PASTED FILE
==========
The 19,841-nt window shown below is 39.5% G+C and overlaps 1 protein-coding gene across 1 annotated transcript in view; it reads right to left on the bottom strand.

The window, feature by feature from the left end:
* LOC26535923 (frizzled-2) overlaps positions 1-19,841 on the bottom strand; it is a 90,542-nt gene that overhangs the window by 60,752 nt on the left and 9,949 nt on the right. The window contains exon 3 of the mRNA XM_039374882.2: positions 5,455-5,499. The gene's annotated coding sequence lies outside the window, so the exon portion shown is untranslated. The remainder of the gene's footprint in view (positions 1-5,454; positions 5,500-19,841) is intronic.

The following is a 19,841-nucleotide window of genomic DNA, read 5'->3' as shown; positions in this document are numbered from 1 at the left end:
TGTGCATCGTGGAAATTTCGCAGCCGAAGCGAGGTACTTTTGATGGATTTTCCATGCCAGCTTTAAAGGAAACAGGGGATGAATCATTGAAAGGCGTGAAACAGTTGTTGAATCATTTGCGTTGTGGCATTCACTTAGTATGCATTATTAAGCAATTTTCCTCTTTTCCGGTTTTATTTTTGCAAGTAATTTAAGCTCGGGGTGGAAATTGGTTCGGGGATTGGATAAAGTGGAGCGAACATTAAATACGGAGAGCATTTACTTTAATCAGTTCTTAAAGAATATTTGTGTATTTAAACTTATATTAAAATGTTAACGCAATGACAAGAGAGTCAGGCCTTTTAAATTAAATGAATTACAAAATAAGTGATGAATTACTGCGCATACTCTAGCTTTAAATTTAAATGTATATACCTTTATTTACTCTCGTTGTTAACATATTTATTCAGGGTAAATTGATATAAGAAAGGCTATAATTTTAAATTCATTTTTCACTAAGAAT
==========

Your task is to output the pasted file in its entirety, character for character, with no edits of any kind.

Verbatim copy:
The 19,841-nt window shown below is 39.5% G+C and overlaps 1 protein-coding gene across 1 annotated transcript in view; it reads right to left on the bottom strand.

The window, feature by feature from the left end:
* LOC26535923 (frizzled-2) overlaps positions 1-19,841 on the bottom strand; it is a 90,542-nt gene that overhangs the window by 60,752 nt on the left and 9,949 nt on the right. The window contains exon 3 of the mRNA XM_039374882.2: positions 5,455-5,499. The gene's annotated coding sequence lies outside the window, so the exon portion shown is untranslated. The remainder of the gene's footprint in view (positions 1-5,454; positions 5,500-19,841) is intronic.

The following is a 19,841-nucleotide window of genomic DNA, read 5'->3' as shown; positions in this document are numbered from 1 at the left end:
TGTGCATCGTGGAAATTTCGCAGCCGAAGCGAGGTACTTTTGATGGATTTTCCATGCCAGCTTTAAAGGAAACAGGGGATGAATCATTGAAAGGCGTGAAACAGTTGTTGAATCATTTGCGTTGTGGCATTCACTTAGTATGCATTATTAAGCAATTTTCCTCTTTTCCGGTTTTATTTTTGCAAGTAATTTAAGCTCGGGGTGGAAATTGGTTCGGGGATTGGATAAAGTGGAGCGAACATTAAATACGGAGAGCATTTACTTTAATCAGTTCTTAAAGAATATTTGTGTATTTAAACTTATATTAAAATGTTAACGCAATGACAAGAGAGTCAGGCCTTTTAAATTAAATGAATTACAAAATAAGTGATGAATTACTGCGCATACTCTAGCTTTAAATTTAAATGTATATACCTTTATTTACTCTCGTTGTTAACATATTTATTCAGGGTAAATTGATATAAGAAAGGCTATAATTTTAAATTCATTTTTCACTAAGAAT